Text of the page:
A second award ceremony was scheduled for September 30, 2020, but was postponed due to Covid-19. According to Ms. Hutton, they’ve reached out to all branches of service for nominees, conferred with those involved with past nominees, and asked for input on social media.  Forms are available on their website: animals both living and deceased are eligible.  According to Mari Lou Livingood, who serves on their Medals Nominating Board, animals must be retired to receive the awards, because the information that goes into their selection would reveal too much information about their handlers.  Through Angels without Wings and associated programs, there are also five monuments to Sergeant Reckless, including ones at the National Museum of the Marine Corps and the National Cowgirl Museum, and more monuments and a Distinguished Service Medal are in the works. They are also exploring the possibility of creating an International War Animals Museum to further honor these animals and educate people about their service.

Not only do animals serve with our soldiers on the battlefield, they continue to help soldiers recover from their physical and mental wounds once they’re back home. Dogs are most commonly used, but pigs, cats, monkeys, birds, and horses have assisted individuals with disabilities. According to the Disabled American Veterans, there are three types of assistance animals — service, therapy, and emotional support—they perform different tasks and have different legal protection.  Service animals are covered by the Americans with Disabilities Act (ADA), assist a single person, and may fly with their owners and live with them regardless of pet policies.  Therapy animals provide emotional support to a number of people in different settings (such as hospitals or nursing homes) and are not covered by the ADA.  Emotional support animals provide emotional comfort and may live with their owners despite pet policies and fly with them with certain documentation and notice, but aren’t covered by the ADA.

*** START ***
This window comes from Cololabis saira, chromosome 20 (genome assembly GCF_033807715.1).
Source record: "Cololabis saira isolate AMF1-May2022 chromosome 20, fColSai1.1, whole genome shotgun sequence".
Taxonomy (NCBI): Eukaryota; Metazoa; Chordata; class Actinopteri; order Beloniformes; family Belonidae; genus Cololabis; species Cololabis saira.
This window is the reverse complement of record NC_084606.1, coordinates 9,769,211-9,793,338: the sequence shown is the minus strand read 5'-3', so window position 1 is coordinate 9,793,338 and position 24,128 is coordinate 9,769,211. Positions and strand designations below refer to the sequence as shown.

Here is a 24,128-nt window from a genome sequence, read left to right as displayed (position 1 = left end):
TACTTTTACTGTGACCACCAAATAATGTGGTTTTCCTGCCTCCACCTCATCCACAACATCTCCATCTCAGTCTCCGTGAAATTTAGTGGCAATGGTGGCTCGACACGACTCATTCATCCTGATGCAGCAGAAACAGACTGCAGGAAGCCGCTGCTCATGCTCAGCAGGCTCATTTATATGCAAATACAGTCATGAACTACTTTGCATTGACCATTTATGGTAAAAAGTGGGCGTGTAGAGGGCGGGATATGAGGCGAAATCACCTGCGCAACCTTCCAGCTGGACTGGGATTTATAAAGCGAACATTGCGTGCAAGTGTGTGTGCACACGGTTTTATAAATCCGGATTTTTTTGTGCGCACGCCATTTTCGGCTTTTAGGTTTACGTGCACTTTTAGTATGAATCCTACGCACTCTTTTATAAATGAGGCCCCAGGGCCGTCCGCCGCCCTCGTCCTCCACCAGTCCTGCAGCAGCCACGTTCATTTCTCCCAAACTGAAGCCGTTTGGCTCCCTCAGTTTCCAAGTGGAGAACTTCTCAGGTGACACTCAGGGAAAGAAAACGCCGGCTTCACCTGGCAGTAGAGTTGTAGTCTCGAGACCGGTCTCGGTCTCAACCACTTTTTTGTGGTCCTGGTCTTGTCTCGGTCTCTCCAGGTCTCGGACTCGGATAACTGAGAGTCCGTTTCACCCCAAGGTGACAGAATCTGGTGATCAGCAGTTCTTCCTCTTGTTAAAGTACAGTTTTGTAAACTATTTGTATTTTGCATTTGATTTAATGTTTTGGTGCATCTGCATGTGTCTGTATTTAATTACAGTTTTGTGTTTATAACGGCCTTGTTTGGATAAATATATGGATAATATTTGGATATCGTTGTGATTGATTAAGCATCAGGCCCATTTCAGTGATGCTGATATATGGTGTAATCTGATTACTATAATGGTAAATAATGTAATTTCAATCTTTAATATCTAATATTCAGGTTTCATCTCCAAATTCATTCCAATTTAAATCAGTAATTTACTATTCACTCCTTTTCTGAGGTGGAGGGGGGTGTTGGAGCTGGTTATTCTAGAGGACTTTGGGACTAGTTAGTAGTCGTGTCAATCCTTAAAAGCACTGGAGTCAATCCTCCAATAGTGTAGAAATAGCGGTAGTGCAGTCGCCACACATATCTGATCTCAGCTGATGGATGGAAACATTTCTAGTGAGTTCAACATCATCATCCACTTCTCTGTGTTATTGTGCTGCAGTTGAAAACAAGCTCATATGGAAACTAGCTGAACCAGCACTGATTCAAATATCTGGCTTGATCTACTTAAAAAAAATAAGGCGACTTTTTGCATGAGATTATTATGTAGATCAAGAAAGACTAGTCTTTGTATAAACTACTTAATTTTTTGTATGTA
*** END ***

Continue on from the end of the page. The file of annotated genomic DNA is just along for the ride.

Groups like K9s for Warriors, the nation’s largest provider of service dogs to military veterans suffering from PTSD, Traumatic Brain Injury and/or Military Sexual trauma, help veterans get service animals to manage their health concerns. K9s for Warriors provides accredited service dogs at no cost to veterans. About 90% of their dogs come from shelters or are owner-surrendered: they “rescue dogs to rescue veterans.” They accept applications from servicemembers who became disabled while in service on or after September 11, 2001, but the disability does not have to be combat-related.  After the application process, the veteran completes a three-week training program with their dog. It may even be possible for veterans to get help with veterinary healthy benefits for mental health mobility service dogs under the Department of Veterans Affairs Mental Healthy Mobility Service Dog Initiative.

Whether working along-side solders to guide them on the battlefield or with veterans to lead them back to health, animals are a valuable component of our nation’s defense and care of its wounded. Happy Veterans Day to them and their fellow human veterans!

Angela June Ohm lives in Arlington with her two rescue cats Gillian, a domestic shorthair with precious fangs, and Josephine, a Norwegian Forest Cat.

Resources:

https://angelswithoutwings.org

https://waranimals.com/

https://www.pcrm.org/ethical-science/ethical-education-and-training/combat-trauma-training

https://www.dav.org/veterans/resources/service-animals/

https://www.washingtonpost.com/news/checkpoint/wp/2015/03/13/elephants-rats-and-dolphins-eight-ways-the-u-s-military-hasgoogelused-animals/

https://www.public.navy.mil/navwar/NIWC-Pacific/technology/Pages/mammals.aspx

https://www.dav.org/veterans/resources/service-animals/

https://www.va.gov/HEALTHPARTNERSHIPS/docs/CCIServiceDogFactSheet.pdf

https://www.k9sforwarriors.org/about-k9s-for-warriors